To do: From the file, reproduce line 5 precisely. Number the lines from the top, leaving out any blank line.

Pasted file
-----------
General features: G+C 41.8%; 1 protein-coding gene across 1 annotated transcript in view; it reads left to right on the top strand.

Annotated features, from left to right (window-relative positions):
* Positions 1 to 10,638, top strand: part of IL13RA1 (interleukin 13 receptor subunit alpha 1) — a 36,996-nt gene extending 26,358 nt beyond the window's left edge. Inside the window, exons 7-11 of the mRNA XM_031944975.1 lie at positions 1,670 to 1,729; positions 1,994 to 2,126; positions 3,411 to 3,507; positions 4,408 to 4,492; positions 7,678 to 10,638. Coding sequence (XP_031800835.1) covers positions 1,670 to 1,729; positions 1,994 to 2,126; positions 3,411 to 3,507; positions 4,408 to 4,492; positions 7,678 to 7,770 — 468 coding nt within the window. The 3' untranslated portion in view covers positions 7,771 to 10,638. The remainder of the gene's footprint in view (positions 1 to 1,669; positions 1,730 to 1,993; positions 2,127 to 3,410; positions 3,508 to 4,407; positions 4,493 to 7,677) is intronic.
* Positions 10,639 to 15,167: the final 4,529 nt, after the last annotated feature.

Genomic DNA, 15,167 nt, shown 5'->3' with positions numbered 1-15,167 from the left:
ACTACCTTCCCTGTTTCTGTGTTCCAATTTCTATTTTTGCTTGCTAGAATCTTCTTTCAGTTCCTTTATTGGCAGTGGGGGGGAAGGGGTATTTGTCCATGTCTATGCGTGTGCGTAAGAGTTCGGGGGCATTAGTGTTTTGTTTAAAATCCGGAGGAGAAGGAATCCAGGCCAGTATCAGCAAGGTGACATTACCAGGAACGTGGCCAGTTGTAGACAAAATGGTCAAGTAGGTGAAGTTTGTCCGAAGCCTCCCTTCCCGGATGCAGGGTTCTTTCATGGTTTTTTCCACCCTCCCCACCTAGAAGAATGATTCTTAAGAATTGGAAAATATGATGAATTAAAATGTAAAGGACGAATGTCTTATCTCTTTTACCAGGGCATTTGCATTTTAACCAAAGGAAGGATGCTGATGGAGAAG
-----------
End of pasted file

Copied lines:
Genomic DNA, 15,167 nt, shown 5'->3' with positions numbered 1-15,167 from the left: